I was replying to another blog that tickled my funny bone today & it made me recall some funny instances from when I was young.

Right off the top I would like to say I love Americans – my daughter is married to one!  But about 40 years ago when I made my first car trip to California I got such a kick out of their naivete.  I grew up in Winnipeg, Manitoba, Canada, a very cold place indeed (even colder than Chicago if you can imagine).  Forty years ago, cars did not have the type of heating systems they have now, so we used to have to buy & install “frost shields” on our car windows every winter.  You would remove them in the summer because they would get so yellowed & brittle they would crack & look just awful.  Frost shields are pieces of plastic with sticky edges you apply directly to the inside of a clean car window.  Because there is a double layer of plastic in the middle, this area does not frost up & you are able to see a little bit out of your car windows when driving in the winter.  There were different sizes of frost shields for different windows – great big oval ones for your back window, smaller oval ones for your side windows, even triangular ones for your butterfly windows.

Because it’s so cold in the winter in Winnipeg, we also have to plug our cars in to get them started in the morning.  Most cars are fitted with a “block heater” which is a small coil installed near your block to keep your oil from becoming solid sludge.  You plug your block heater into an electrical outlet when you go somewhere for more than just a few hours if you want your car to start when you come out.  The cord is wound around your radiator & comes through the grill in the front of your car.  Most cars have an extension cord attached to the block heater cord which is also wrapped around your radiator, license plate or side mirrors.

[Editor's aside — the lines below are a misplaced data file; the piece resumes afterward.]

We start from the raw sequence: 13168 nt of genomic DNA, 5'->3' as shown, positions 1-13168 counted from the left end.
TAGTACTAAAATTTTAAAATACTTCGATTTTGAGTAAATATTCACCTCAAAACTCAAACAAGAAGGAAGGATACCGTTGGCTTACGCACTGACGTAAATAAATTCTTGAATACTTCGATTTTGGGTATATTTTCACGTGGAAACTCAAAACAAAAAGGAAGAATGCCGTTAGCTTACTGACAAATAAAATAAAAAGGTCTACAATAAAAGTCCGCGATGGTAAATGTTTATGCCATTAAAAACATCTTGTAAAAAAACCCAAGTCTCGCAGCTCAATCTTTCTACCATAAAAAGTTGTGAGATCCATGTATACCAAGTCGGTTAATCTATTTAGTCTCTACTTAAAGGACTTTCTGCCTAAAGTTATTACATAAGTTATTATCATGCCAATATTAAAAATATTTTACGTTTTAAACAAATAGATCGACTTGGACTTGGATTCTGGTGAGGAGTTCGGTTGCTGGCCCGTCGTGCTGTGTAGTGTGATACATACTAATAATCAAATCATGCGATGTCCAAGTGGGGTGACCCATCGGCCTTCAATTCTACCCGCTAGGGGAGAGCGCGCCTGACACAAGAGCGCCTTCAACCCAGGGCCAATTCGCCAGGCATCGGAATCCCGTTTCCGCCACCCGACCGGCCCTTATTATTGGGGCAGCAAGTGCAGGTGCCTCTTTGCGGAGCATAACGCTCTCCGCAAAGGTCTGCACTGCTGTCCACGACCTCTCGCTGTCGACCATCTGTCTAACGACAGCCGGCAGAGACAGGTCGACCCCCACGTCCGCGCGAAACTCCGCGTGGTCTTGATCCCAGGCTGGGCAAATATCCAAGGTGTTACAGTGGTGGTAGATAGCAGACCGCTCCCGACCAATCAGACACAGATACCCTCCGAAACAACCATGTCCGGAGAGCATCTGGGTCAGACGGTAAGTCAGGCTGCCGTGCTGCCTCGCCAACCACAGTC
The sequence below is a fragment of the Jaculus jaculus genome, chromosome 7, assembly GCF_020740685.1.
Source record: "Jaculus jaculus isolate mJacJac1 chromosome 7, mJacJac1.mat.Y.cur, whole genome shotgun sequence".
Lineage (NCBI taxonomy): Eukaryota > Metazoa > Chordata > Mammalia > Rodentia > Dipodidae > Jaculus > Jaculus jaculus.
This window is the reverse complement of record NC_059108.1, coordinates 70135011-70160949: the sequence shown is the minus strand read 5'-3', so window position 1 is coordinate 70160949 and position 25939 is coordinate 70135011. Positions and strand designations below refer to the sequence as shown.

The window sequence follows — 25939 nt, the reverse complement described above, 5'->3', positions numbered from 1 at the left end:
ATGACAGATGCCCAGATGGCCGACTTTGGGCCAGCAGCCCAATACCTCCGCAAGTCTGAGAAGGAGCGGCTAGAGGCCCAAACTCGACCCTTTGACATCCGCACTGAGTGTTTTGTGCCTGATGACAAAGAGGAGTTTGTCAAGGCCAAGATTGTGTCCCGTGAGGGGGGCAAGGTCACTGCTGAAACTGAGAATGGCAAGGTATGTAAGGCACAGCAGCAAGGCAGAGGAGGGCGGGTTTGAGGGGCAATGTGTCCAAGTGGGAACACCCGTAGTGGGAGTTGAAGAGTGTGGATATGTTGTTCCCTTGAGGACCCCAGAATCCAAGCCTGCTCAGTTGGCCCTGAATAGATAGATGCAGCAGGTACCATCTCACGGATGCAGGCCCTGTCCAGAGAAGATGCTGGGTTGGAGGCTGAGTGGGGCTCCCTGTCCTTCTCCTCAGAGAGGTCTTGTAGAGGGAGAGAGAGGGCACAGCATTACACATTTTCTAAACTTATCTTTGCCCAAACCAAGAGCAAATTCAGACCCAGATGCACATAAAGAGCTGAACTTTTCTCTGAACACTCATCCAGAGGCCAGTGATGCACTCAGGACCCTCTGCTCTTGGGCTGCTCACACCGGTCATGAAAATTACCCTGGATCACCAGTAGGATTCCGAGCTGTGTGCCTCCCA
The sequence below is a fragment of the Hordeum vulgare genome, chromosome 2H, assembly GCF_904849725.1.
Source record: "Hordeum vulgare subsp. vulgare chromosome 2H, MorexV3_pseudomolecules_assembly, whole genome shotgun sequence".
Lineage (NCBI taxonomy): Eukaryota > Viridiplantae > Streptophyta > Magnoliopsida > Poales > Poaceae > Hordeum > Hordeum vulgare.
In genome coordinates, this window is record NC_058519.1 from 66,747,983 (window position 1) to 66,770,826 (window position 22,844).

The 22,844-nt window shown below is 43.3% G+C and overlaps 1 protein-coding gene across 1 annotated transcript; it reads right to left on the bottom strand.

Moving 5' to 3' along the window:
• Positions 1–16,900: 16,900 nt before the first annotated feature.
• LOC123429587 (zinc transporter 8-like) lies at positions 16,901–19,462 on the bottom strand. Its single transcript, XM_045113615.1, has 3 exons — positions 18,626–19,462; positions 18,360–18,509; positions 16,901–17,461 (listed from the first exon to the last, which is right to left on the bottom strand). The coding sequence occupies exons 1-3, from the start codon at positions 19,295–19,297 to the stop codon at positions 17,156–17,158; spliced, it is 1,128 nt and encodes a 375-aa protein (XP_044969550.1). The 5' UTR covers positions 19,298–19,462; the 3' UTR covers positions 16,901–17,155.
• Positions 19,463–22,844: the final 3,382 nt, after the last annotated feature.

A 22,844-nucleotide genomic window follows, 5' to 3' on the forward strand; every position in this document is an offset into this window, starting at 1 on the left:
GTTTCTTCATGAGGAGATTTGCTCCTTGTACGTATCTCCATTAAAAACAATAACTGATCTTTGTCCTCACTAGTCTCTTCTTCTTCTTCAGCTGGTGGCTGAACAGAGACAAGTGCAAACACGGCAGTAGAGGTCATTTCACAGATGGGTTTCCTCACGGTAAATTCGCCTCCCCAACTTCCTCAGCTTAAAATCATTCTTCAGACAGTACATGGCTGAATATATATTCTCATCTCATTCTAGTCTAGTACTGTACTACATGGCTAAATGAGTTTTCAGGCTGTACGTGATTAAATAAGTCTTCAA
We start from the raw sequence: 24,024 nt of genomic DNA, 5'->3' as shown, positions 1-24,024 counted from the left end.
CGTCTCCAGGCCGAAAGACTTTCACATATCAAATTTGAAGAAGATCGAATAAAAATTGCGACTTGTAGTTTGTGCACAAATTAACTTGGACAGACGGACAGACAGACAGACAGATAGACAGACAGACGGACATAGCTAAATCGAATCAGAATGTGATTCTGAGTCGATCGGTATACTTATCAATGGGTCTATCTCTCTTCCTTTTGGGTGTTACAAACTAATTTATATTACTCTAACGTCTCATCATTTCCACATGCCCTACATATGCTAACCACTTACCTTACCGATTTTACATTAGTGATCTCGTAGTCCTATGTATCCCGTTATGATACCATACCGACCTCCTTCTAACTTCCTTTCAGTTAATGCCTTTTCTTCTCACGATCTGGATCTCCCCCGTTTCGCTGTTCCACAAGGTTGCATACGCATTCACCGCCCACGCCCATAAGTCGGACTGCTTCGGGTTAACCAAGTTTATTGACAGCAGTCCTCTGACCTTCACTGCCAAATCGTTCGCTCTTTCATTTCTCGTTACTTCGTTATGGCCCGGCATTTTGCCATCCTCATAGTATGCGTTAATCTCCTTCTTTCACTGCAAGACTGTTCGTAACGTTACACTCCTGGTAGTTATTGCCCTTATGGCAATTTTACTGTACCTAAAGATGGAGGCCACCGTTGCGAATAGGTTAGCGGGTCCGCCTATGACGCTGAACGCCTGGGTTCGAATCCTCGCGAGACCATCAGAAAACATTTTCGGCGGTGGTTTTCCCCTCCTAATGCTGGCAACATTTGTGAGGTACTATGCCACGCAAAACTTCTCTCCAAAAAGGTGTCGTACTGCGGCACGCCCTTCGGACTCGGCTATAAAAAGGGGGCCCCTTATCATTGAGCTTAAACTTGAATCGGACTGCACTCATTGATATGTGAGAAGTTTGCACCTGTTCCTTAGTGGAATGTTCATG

In 1970, my family went for a visit to extended family in Los Angeles, California.  For whatever reason, we still had our frost shields on the windows & the block heater & extension cord on the front of the car.  While we were in the northern states, no one thought twice about the way our car looked – people in North Dakota had to put up with the same conditions we did, so they knew what this paraphernalia was all about.  But as we entered the southern states we started to notice people looking at our car funny.  On a hot day when we were waiting for nightfall to cross the desert to Las Vegas, we found a park with a public swimming pool & made a picnic lunch near our car & trailer.  After some great time splashing in the pool, my sister & I returned to the picnic site in time to hear my dad telling a man about how the frost shields on our car were to protect us from the arrows of marauding bands of Indians in Canada & the reason we had long cords on the fronts of our cars was because we had no gasoline in Canada, so all our cars had to run on electricity.  How long your cord was determined how long a journey you could go on with your car.  My dad is a pretty solemn fellow when he wants to be & he had this gent firmly convinced he was telling the truth.  He had also told him we lived in igloos in Canada & we mostly got around with dog sleds because our cars could only go as far as our cords allowed.  That evening as we drove through the desert we all had a good laugh about the gullible American gent!  I hope it wasn’t long before someone set him straight!

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